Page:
The short story anthology Twice 22 has a number of things going for it. First, it's a collection of Bradbury's short stories from the 1950s and 60s when he was pretty much in his stride and hitting them all out of the park. Second, when summer comes around I tend to find my attentions divided and short stories are easier to take in at once (as a side benefit, I end up reading more during the summer). Finally, specifically, this collection actually comprises the two Bradbury books I owned and read when I was in sixth grade – A Medicine for Melancholy and Golden Apples of the Sun – which combined is a pretty good place to start.
The thing about Bradbury, perhaps the most misunderstood thing about him that I suspect time will eventually correct, is that he isn't a writer of science fiction. True, he writes about space and life on mars and of a near-distant future (some of these stories take place in the early 2000s – imagine!) but the core of all these stories is the way Bradbury examines humanity. Doesn't matter whether he's writing about mail-order brides for colonists on another planet or telling of a love affair between a living dinosaur and a fog horn, in the end Bradbury's tales always leave a door open for the reader to explore their place within them.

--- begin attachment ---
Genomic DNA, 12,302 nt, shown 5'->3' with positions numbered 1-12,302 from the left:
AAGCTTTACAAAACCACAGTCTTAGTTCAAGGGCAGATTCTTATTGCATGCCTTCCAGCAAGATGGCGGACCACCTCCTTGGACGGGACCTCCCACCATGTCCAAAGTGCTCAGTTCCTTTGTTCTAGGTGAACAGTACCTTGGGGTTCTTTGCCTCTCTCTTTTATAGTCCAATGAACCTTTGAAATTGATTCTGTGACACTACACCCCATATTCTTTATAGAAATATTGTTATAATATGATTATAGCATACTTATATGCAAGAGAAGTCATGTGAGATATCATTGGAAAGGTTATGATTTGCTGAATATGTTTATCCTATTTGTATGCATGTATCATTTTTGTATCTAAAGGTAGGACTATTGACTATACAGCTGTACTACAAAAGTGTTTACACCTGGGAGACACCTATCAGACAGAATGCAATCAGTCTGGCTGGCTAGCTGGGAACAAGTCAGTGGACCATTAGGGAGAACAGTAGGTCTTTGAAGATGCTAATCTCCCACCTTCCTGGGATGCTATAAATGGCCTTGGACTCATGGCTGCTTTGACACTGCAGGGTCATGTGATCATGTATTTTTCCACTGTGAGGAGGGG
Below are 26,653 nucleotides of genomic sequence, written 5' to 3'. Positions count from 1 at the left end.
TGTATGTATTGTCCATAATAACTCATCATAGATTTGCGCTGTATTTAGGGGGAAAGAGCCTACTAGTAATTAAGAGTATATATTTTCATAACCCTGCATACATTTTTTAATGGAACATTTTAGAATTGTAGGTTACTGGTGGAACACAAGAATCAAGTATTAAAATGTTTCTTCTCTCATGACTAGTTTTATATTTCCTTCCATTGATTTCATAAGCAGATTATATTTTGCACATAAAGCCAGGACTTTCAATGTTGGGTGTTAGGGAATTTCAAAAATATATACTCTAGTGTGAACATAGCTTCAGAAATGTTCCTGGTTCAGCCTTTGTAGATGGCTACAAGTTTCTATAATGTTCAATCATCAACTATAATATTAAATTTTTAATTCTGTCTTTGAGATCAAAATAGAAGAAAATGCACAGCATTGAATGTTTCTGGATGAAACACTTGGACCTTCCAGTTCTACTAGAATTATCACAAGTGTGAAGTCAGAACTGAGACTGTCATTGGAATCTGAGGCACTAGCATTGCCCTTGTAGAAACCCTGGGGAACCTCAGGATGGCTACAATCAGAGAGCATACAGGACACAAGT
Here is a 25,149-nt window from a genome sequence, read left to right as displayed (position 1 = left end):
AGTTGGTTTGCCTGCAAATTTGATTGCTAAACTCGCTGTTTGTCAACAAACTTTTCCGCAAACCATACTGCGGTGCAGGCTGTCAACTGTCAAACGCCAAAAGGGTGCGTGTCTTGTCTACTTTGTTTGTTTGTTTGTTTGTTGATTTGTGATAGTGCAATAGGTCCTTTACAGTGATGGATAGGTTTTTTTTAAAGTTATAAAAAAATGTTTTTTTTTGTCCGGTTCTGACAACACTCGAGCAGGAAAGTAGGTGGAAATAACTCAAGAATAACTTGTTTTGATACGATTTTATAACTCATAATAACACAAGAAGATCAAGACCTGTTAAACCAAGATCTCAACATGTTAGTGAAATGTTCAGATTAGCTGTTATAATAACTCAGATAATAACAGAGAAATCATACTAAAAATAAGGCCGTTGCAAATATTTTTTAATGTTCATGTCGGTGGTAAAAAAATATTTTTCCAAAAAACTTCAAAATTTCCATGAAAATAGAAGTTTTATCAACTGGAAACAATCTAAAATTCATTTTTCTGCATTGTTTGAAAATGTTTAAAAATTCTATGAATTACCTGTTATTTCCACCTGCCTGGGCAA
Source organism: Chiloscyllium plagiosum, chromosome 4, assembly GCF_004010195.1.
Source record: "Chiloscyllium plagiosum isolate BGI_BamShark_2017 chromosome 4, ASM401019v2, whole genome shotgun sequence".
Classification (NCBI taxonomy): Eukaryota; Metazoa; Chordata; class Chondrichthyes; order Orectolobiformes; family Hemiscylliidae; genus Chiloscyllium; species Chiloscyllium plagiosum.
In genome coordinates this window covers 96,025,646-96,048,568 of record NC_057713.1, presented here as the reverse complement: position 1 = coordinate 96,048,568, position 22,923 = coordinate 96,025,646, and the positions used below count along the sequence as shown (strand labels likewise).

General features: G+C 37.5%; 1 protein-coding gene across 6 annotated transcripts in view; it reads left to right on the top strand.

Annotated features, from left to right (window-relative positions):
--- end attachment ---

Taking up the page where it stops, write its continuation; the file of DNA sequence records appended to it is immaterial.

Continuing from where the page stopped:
Tuesday, June 12, 2012
That actually works out well, because at least three of this collection are fantastic. The other, The Snarkout Boys and the Baconburg Horror is not one of my favorite Pinkwater books (I have many favorites.)
One of which, The Snarkout Boys and the Avocado of Death probably set me up to be disappointed by The Baconburg Horror.
His picture books are often wonderful, too. There's frequently a silliness that just makes me laugh.
Do you want to sleep? Find another storyteller. Do youWritten largely in free verse (although much of it reads like spare prose, and not actual poetry), this collection is decidedly not a hearts-and-flowers account of Happily Ever After (HEA). And it's accompanied by what appear to be cut-paper representations of many of the tales.
want to think about the world in a new way?
Come closer. Closer, please.
I want to whisper in your ear.